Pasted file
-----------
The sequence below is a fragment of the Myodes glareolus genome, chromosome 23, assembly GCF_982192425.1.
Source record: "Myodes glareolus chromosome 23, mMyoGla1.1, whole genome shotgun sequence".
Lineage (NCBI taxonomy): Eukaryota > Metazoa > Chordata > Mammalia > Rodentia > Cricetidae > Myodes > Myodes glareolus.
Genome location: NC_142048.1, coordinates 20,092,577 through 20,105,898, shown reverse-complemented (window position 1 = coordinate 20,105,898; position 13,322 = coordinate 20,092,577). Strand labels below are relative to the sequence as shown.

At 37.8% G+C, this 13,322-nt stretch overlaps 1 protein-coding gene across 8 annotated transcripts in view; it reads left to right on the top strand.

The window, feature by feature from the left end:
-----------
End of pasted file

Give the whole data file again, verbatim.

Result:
The sequence below is a fragment of the Myodes glareolus genome, chromosome 23, assembly GCF_982192425.1.
Source record: "Myodes glareolus chromosome 23, mMyoGla1.1, whole genome shotgun sequence".
Lineage (NCBI taxonomy): Eukaryota > Metazoa > Chordata > Mammalia > Rodentia > Cricetidae > Myodes > Myodes glareolus.
Genome location: NC_142048.1, coordinates 20,092,577 through 20,105,898, shown reverse-complemented (window position 1 = coordinate 20,105,898; position 13,322 = coordinate 20,092,577). Strand labels below are relative to the sequence as shown.

At 37.8% G+C, this 13,322-nt stretch overlaps 1 protein-coding gene across 8 annotated transcripts in view; it reads left to right on the top strand.

The window, feature by feature from the left end: